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Business - Assistant ProfessorPhone Number: 402.826.6712
Department: Business Administration
Dr. Julianna Grabianowski is an Assistant Professor of Business at the College of Business. She started teaching at Doane University in 2018. She earned her Ph.D. in Human Capital Management at Bellevue University in 2016. Dr. Grabianowski is on several committees at Doane University, including Experiential Learning Opportunities and Diversity, Equity, and Inclusion.
Ph.D. (Human Capital Management), Bellevue University, 2016
M.S. (Social Science), University of Duisburg-Essen, 2007
B.A. (Sociology), University of Duisburg-Essen, 2004
- Introduction to Human Resource Management (BUS 212)
- Management (BUS 242)
- Performance Management (BUS 314)
- Organizational Behavior (BUS 315)
- Contemporary Issues in Human Resource Management (BUS 361)
- Human Resources Strategy (BUS 418)
- Applied Management (BUS 455)
Executive Director, Prairie Hill Learning Center, 2017-2019
Director of Operations and Finance, Malone Community Center, 2010-2017
Program Coordinator, Malone Community Center, 2009-2010
Youth Program Coordinator, Volunteer Partners, 2009-2010
Doane University, 2019-present
Bellevue University, 2016-present
Certifications in Measuring, Analyzing, and Assessing Human Capital Effectiveness; and Human Capital Leadership and Introduction to Management, Bellevue University, 2014
Certifications in Linking Human Capital to Organizational Outcomes; and Strategic Human Capital Management & Productivity, Bellevue University, 2013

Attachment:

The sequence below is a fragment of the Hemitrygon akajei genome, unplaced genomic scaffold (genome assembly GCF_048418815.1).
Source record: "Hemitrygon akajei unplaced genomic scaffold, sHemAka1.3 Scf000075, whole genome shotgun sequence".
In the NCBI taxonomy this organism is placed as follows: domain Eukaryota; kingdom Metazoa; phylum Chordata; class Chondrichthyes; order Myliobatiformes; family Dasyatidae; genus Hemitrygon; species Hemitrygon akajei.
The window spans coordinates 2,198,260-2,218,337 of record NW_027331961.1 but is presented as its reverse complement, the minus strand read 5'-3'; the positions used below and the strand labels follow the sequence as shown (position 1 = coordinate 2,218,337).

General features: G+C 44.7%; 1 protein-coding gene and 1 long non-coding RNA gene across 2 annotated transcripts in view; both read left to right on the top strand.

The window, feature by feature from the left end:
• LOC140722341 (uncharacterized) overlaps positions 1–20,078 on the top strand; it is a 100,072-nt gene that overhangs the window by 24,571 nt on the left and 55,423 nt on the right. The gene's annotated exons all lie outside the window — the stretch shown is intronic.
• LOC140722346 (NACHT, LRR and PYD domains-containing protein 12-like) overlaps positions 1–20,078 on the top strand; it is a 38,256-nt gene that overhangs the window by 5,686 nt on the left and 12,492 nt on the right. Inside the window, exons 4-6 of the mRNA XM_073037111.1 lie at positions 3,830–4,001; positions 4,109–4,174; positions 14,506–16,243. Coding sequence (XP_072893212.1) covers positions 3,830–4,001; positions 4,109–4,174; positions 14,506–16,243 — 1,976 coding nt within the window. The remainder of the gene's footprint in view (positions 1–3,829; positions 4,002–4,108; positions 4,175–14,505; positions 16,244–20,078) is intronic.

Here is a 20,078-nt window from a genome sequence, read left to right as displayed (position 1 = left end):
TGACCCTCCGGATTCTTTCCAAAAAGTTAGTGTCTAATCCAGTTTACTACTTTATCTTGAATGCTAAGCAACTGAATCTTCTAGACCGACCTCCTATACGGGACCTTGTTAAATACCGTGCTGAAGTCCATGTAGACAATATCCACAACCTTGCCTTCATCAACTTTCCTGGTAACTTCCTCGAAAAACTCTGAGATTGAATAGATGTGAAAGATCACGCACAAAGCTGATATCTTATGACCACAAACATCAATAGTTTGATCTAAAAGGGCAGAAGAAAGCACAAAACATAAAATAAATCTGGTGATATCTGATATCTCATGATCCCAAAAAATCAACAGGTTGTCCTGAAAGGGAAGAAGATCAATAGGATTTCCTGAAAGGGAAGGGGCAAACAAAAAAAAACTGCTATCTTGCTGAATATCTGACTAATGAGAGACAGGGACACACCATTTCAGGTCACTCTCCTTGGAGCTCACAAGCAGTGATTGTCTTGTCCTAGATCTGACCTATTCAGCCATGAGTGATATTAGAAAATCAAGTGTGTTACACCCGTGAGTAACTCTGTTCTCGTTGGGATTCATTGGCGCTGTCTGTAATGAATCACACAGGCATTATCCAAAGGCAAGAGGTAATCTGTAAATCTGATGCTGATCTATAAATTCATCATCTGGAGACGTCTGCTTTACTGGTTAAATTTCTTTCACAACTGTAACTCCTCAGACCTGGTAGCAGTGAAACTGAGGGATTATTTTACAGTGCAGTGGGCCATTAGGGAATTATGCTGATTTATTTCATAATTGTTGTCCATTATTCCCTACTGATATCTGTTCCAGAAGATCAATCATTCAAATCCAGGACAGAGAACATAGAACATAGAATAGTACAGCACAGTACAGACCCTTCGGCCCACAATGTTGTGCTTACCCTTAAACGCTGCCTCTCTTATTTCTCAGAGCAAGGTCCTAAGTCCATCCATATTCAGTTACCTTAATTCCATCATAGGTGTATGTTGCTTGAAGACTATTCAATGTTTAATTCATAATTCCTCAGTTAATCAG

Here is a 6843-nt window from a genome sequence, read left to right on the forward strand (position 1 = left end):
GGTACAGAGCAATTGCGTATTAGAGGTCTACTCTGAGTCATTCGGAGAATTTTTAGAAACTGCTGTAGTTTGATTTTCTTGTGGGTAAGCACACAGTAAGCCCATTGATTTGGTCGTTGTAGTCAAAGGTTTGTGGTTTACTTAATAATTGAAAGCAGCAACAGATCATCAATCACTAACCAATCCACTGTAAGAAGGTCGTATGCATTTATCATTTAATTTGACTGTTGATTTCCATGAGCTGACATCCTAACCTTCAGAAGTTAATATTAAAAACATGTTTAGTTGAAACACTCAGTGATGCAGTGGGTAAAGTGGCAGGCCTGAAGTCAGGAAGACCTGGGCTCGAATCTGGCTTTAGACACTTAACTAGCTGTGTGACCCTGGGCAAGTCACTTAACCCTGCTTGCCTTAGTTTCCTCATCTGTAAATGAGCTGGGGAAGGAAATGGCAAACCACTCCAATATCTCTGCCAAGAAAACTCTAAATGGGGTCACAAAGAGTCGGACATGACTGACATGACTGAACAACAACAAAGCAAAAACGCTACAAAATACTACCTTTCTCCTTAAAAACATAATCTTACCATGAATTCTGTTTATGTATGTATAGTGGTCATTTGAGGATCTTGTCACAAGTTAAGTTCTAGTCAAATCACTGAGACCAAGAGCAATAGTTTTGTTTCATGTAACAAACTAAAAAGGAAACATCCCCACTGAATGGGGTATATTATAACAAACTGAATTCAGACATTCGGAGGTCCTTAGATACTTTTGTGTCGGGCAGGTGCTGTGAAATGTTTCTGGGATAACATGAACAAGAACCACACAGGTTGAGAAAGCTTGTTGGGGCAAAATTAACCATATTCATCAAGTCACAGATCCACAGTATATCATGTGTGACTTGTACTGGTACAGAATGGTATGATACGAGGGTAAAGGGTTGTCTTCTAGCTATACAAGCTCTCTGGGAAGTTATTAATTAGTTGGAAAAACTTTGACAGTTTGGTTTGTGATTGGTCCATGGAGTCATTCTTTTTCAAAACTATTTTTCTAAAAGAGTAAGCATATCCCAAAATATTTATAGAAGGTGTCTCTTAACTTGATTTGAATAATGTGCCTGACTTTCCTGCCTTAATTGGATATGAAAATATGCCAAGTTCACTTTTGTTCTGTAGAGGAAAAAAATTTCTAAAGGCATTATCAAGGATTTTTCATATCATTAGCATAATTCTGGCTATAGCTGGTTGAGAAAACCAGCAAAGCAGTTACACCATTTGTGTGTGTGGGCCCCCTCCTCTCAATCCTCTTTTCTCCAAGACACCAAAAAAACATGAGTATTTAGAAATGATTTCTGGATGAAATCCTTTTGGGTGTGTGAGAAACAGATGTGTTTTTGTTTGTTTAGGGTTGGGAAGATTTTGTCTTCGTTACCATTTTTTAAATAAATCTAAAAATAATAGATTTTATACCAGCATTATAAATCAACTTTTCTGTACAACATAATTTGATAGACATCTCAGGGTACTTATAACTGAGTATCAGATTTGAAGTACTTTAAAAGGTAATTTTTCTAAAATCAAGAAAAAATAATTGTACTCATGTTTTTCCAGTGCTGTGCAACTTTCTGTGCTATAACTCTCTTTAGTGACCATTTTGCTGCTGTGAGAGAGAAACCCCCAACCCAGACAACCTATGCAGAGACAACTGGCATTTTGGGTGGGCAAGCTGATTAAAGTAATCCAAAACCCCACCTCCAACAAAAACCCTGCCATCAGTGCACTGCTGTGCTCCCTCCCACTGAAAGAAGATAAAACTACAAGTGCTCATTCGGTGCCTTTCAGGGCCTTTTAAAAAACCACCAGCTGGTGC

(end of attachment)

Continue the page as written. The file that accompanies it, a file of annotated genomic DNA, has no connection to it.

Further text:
- Grabianowski, J., Okash, S., & Linenberger, S. (2017). R U 4 REAL? Improving Written Communication Skills in Business Education. International Accreditation Council for Business Education Annual Conference. San Francisco, CA.
- Grabianowski, J., & Linenberger, S. (2017). Theory to Practice: Applying Friedman's Theory of Differentiated Leadership in Management Studies. International Accreditation Council for Business Education Annual Conference. San Francisco, CA.
- Grabianowski, J. (2016). Servant Leadership as a Lived Experience (Doctoral dissertation).
Why did you become an instructor? How did you become interested in teaching?
I enjoy learning and enjoy inspiring others to be curious, inquisitive and develop a desire to learn more.
What is your teaching style? Can you briefly explain your teaching philosophy?
When it comes to teaching, I am an idealist. Education is transformative. A great teacher transforms the lives of their students. This requires not just a teacher-learner relationship, but is based on reciprocity. I strive to take an active approach in making learning a fun, applicable, and engaging experience; inspire students to think critically, apply theory to real world situations, and motivate problem solving and creativity.
Therefore, when visualizing my teaching philosophy on a continuum, it is closer positioned to the learning end than the teaching one. For someone to teach there has to be someone who learns, otherwise it is only a lecture. Learning needs to take place within both parties in order to develop and reach higher levels. To achieve this reciprocity, teaching has to be an integrated, meaningful, interactive, engaging, and structured process. It has to clarify constructs, create a basis for comprehension of the topic and ignite the desire to learn more and think critically.
Why should I take your classes? What can I expect to learn?
Generally, I am attempting to design classes in a way that enables a healthy blend of theory and practice, and to cater to the needs of all by offering a variety of assignments and opportunities in class, yet remaining consistent in expectations. The way I design courses is to plan a theoretical part first, and then apply the learned material to the real world by offering examples from my work experience in the field, looking at case studies and applicable video clips, inviting guest speakers, and conducting "expert"Â interviews (and in upper level classes real work experiences). While looking to provide a healthy balance, the lower level classes will reflect more theory, and the higher level classes will tip the scale more toward praxis orientation. Throughout, I am expecting students to actively participate and contribute, which requires thorough preparation.